Best Lenses for the Nikon Z5 / Z6 / Z6 II

Tips & Techniques

I recently published an article about the best lenses for the Nikon Z7 and Z7 II, but the list expands a bit for lower resolution sensors. In this article, I’ll go through every Nikon Z lens plus some F-mount lenses to see how they perform on the Z5, Z6, and Z6 II.

First, I want to clarify something. Bad lenses do not get any sharper or better on a low-resolution sensor. What happens instead is that the gap between good versus great lenses gets narrower when you don’t have as many pixels; you’re not able to see minor differences or flaws in the lenses as easily. The result is that the list below is basically the same as in my earlier article but with some lenses added that didn’t quite make the cut last time.

As with before, these recommendations are only based upon the sharpness numbers that we’ve measured in the lab at Photography Life (see the full list of lenses we’ve tested here). This means that lenses we haven’t measured don’t make it into this article, nor do lenses that have other good qualities but aren’t tack-sharp. So, take this article as a jumping-off point that compares baseline sharpness and not as a substitute for more detailed reviews.

Nikon Z6 with 14-30mm f4 Sample Landscape Photo
NIKON Z 6 + NIKKOR Z 14-30mm f/4 S @ 14mm, ISO 100, 1/4, f/8.0

So, let’s take a look at our recommendations. I’ll start with the Nikon Z lenses and then move to F-mount lenses that can be adapted with the FTZ adapter.

Z-Mount Lenses

Highly Recommended for the Z5, Z6, and Z6 II

Recommended for the Nikon Z5, Z6, and Z6 II

  • Nikon 24-50mm f/4-6.3 (our review)
  • Nikon 24-200mm f/4-6.3, though “highly recommended” at 35mm and 50mm focal lengths only (our review)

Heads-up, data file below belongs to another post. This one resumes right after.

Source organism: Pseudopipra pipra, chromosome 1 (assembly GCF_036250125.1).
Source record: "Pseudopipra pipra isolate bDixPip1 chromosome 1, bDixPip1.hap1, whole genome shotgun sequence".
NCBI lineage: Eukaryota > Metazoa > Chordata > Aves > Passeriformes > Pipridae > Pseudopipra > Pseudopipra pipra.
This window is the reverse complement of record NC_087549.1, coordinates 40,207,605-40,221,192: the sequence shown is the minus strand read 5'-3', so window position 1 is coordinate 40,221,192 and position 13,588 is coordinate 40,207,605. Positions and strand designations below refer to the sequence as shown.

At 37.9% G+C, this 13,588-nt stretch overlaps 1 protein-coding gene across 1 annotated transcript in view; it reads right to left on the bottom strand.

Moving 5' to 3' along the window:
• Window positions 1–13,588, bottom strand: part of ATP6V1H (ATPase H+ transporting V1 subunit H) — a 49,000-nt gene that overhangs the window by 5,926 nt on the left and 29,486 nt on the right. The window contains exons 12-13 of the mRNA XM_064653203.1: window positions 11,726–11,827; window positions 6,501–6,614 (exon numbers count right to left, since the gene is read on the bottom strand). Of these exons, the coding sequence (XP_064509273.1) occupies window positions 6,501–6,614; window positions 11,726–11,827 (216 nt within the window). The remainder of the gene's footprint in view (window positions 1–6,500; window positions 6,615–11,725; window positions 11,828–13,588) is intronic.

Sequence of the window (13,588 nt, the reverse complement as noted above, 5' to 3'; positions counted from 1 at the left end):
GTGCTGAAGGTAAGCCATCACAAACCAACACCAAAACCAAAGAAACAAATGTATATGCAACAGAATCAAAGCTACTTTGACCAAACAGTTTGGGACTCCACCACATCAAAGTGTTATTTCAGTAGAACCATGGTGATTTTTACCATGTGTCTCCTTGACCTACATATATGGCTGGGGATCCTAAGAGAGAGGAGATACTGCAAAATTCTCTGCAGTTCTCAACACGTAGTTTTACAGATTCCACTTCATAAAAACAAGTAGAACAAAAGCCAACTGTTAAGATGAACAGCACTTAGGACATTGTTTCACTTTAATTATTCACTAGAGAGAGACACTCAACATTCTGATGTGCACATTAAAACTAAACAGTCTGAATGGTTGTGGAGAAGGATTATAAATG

Not Yet Measured in Lab

  • Nikon MC 50mm f/2.8 Macro
  • Nikon 28mm f/2.8
  • Third-party Z-mount lenses
Nikon Z6 with 24-70mm f4 S Sample Photo of Bear Cubs
NIKON Z 6 + NIKKOR Z 24-70mm f/4 S @ 70mm, ISO 2000, 1/320, f/4.0

The extra lenses that made the cut to “highly recommended” this time are the 14-30mm f/4 S and 24-70mm f/4 S. These two lenses aren’t quite as sharp as the others, but the 24 megapixel sensor helps equalize things enough to make the differences harder to spot. The 24-200mm f/4-6.3 also just barely reaches the level of “highly recommended” but only at the 35mm focal length.

This isn’t to say the 24-50mm or 24-200mm are bad lenses. In fact, the 24-200mm is my main travel lens on my Nikon Z6. But side by side, you’ll definitely notice some sharpness differences between those lenses and the others, assuming good enough technique.

Now let’s look at the F-mount lenses that qualify as “highly recommended” on the Nikon Z5, Z6, and Z6 II. Only about a dozen F-mount lenses reach that standard on the 45-megapixel cameras, but there are several more this time. Where applicable, I’ll include a link to our review of the lens in question.

F-Mount Lenses